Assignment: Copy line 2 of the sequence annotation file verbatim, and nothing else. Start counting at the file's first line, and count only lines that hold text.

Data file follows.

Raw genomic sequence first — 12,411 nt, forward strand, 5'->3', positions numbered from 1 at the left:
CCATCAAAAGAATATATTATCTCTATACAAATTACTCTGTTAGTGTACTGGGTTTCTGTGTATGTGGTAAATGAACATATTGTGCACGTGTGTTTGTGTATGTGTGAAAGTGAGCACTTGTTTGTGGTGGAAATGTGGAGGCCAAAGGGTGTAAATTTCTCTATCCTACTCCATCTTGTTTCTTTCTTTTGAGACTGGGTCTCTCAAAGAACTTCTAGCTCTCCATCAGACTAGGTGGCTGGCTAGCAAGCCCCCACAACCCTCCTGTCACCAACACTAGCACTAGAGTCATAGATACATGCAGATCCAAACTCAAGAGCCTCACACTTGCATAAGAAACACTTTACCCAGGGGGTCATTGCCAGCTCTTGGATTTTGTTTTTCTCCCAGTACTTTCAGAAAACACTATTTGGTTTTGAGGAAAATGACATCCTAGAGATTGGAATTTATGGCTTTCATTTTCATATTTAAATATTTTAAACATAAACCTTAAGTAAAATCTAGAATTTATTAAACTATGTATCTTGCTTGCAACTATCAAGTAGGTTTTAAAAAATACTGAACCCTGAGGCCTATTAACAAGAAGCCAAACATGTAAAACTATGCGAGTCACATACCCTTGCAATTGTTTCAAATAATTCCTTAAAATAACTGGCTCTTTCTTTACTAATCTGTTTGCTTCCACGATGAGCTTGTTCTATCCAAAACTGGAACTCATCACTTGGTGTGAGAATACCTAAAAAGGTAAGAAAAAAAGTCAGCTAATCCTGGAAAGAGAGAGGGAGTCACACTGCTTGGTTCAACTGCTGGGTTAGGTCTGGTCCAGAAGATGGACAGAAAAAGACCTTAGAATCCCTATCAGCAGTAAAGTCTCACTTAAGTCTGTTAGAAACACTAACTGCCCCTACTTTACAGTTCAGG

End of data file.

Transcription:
CCATCAAAAGAATATATTATCTCTATACAAATTACTCTGTTAGTGTACTGGGTTTCTGTGTATGTGGTAAATGAACATATTGTGCACGTGTGTTTGTGTATGTGTGAAAGTGAGCACTTGTTTGTGGTGGAAATGTGGAGGCCAAAGGGTGTAAATTTCTCTATCCTACTCCATCTTGTTTCTTTCTTTTGAGACTGGGTCTCTCAAAGAACTTCTAGCTCTCCATCAGACTAGGTGGCTGGCTAGCAAGCCCCCACAACCCTCCTGTCACCAACACTAGCACTAGAGTCATAGATACATGCAGATCCAAACTCAAGAGCCTCACACTTGCATAAGAAACACTTTACCCAGGGGGTCATTGCCAGCTCTTGGATTTTGTTTTTCTCCCAGTACTTTCAGAAAACACTATTTGGTTTTGAGGAAAATGACATCCTAGAGATTGGAATTTATGGCTTTCATTTTCATATTTAAATATTTTAAACATAAACCTTAAGTAAAATCTAGAATTTATTAAACTATGTATCTTGCTTGCAACTATCAAGTAGGTTTTAAAAAATACTGAACCCTGAGGCCTATTAACAAGAAGCCAAACATGTAAAACTATGCGAGTCACATACCCTTGCAATTGTTTCAAATAATTCCTTAAAATAACTGGCTCTTTCTTTACTAATCTGTTTGCTTCCACGATGAGCTTGTTCTATCCAAAACTGGAACTCATCACTTGGTGTGAGAATACCTAAAAAGGTAAGAAAAAAAGTCAGCTAATCCTGGAAAGAGAGAGGGAGTCACACTGCTTGGTTCAACTGCTGGGTTAGGTCTGGTCCAGAAGATGGACAGAAAAAGACCTTAGAATCCCTATCAGCAGTAAAGTCTCACTTAAGTCTGTTAGAAACACTAACTGCCCCTACTTTACAGTTCAGG